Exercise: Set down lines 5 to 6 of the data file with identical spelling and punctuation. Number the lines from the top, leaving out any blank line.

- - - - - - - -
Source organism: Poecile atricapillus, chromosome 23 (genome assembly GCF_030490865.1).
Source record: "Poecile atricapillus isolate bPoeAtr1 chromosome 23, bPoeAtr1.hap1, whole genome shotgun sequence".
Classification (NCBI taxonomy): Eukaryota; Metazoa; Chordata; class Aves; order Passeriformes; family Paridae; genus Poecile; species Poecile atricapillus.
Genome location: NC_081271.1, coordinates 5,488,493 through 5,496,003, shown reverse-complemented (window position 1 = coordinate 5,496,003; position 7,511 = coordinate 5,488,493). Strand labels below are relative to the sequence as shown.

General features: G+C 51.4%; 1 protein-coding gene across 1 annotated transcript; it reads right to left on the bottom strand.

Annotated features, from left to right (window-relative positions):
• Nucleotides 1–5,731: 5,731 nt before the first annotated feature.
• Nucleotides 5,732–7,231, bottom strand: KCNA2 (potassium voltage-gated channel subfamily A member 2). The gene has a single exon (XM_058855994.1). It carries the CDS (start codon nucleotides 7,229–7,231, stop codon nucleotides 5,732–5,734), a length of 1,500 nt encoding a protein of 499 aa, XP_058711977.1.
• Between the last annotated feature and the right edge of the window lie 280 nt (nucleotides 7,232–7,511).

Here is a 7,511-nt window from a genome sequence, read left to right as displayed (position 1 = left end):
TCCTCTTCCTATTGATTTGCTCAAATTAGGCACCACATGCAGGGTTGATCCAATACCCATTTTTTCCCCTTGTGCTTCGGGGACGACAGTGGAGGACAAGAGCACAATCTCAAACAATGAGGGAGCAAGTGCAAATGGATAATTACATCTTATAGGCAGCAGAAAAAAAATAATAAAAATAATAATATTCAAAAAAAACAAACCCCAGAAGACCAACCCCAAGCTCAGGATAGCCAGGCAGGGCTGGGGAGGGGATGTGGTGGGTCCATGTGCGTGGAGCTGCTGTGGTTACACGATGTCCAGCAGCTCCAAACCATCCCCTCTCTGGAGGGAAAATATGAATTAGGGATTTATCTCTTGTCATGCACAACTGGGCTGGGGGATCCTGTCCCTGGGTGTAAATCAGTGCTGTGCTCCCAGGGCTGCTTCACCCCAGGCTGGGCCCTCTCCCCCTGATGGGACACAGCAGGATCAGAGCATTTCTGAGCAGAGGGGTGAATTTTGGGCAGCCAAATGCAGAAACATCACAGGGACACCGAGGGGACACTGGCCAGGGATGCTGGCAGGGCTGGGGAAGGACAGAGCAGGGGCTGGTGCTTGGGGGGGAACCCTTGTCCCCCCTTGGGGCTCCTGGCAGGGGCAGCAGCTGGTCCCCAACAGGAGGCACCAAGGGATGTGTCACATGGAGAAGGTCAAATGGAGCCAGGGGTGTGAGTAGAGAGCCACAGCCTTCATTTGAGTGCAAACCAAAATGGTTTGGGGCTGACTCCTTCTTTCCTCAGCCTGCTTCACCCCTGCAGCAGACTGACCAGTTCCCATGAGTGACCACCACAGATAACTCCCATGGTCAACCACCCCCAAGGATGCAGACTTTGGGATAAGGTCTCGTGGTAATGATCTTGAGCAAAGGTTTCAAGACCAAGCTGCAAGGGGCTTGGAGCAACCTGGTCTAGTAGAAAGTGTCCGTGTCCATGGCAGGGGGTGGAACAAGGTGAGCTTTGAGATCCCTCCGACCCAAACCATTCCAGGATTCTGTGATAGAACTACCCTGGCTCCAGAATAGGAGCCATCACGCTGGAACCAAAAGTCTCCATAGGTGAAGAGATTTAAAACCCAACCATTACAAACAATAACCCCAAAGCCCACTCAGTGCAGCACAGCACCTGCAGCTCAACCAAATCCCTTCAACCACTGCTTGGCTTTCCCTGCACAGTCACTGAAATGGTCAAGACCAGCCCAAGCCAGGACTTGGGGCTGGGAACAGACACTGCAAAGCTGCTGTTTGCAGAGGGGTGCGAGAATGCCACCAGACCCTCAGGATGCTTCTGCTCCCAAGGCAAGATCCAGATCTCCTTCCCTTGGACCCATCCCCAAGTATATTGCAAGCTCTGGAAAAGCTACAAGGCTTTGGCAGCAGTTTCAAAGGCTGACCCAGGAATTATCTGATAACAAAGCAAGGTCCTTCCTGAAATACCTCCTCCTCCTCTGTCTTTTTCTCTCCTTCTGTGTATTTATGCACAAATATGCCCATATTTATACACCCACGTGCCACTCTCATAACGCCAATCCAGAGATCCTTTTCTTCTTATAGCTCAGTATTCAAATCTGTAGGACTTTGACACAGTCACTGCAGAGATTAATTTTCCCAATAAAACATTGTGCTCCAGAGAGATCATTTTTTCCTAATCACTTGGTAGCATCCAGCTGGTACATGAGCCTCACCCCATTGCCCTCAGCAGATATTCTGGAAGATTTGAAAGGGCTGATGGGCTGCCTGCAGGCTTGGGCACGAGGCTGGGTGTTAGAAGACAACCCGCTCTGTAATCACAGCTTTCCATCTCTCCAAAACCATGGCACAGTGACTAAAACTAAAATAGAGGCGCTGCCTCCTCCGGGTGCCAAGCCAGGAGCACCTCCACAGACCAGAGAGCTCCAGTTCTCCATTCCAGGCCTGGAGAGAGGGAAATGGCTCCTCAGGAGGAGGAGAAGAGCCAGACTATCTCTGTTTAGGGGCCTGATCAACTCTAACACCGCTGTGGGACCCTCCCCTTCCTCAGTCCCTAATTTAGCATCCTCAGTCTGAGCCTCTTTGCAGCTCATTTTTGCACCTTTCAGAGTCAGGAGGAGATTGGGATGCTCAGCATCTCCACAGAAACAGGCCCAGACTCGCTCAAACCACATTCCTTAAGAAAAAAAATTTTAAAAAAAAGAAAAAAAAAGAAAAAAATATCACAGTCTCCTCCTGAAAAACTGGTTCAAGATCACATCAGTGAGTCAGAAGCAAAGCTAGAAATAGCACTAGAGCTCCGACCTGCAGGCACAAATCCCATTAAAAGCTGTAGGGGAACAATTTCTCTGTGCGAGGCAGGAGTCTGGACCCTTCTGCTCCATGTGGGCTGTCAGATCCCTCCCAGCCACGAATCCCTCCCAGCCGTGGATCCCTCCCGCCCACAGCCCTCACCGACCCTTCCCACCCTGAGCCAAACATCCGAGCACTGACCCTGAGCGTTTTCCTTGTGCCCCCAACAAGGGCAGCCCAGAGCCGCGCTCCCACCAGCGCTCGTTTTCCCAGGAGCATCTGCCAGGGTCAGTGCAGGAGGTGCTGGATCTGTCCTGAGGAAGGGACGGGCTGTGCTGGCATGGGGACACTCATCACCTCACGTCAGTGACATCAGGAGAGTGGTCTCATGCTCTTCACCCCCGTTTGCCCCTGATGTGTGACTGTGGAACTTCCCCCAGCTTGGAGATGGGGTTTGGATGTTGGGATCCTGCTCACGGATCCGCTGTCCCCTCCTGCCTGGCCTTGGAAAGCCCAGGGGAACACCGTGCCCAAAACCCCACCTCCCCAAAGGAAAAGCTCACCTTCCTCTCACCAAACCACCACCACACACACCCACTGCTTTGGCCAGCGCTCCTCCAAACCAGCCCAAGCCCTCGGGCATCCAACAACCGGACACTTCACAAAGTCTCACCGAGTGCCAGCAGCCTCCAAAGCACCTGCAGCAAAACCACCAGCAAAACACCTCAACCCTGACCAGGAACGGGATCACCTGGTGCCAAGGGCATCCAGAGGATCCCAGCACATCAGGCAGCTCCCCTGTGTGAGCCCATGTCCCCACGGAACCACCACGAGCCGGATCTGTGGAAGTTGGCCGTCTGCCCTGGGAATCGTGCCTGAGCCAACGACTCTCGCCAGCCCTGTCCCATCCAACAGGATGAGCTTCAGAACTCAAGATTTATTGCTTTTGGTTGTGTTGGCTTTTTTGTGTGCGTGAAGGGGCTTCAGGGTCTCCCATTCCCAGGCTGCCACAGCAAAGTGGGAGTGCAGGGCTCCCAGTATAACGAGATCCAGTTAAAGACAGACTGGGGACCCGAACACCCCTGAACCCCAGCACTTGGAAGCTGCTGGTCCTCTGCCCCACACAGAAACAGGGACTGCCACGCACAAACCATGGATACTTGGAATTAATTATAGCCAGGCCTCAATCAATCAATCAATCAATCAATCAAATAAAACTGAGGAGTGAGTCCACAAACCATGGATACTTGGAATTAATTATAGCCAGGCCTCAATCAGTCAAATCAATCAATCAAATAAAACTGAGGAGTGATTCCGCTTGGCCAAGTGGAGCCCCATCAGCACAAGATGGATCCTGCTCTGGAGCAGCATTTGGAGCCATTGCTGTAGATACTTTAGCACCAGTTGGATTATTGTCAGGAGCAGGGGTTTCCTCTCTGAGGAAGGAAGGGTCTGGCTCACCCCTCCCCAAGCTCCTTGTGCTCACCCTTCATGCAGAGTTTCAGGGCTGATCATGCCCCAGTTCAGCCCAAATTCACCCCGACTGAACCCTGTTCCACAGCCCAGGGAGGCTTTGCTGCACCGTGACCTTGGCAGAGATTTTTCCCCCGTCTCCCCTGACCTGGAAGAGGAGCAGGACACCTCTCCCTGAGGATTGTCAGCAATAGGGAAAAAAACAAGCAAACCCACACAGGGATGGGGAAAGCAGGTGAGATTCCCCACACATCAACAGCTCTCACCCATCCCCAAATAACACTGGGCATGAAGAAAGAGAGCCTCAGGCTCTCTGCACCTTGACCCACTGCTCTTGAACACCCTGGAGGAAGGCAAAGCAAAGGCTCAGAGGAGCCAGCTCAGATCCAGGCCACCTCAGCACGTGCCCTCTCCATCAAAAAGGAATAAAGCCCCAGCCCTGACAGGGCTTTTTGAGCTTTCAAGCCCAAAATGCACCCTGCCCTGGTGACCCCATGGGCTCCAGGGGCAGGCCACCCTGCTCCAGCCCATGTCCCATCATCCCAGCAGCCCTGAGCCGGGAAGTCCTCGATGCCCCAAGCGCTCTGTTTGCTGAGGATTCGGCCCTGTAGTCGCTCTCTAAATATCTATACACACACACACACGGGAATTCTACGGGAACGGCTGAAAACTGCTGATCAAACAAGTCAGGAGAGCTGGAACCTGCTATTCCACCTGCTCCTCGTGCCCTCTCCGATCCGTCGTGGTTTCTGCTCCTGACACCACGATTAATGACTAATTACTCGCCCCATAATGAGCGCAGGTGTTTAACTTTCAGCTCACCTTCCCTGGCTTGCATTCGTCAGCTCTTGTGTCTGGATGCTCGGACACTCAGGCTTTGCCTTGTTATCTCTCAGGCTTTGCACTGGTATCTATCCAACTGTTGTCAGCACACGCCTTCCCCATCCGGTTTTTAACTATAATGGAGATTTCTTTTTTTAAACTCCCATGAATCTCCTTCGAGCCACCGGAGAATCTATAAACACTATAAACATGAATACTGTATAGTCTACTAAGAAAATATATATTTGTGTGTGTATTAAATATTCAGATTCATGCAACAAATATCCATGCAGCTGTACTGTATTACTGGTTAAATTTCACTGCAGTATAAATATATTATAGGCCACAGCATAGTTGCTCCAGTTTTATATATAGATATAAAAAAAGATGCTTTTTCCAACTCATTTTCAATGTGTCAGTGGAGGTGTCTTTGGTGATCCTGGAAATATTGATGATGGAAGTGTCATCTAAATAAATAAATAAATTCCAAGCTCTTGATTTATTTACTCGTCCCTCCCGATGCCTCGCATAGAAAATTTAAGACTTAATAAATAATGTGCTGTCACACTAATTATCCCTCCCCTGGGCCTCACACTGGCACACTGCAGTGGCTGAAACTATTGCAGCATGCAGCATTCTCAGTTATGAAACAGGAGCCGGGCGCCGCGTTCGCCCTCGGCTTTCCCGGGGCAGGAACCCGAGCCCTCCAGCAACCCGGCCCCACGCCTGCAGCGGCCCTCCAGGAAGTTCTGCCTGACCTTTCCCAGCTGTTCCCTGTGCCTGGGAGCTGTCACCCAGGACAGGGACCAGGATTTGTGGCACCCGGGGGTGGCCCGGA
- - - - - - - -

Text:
General features: G+C 51.4%; 1 protein-coding gene across 1 annotated transcript; it reads right to left on the bottom strand.

Annotated features, from left to right (window-relative positions):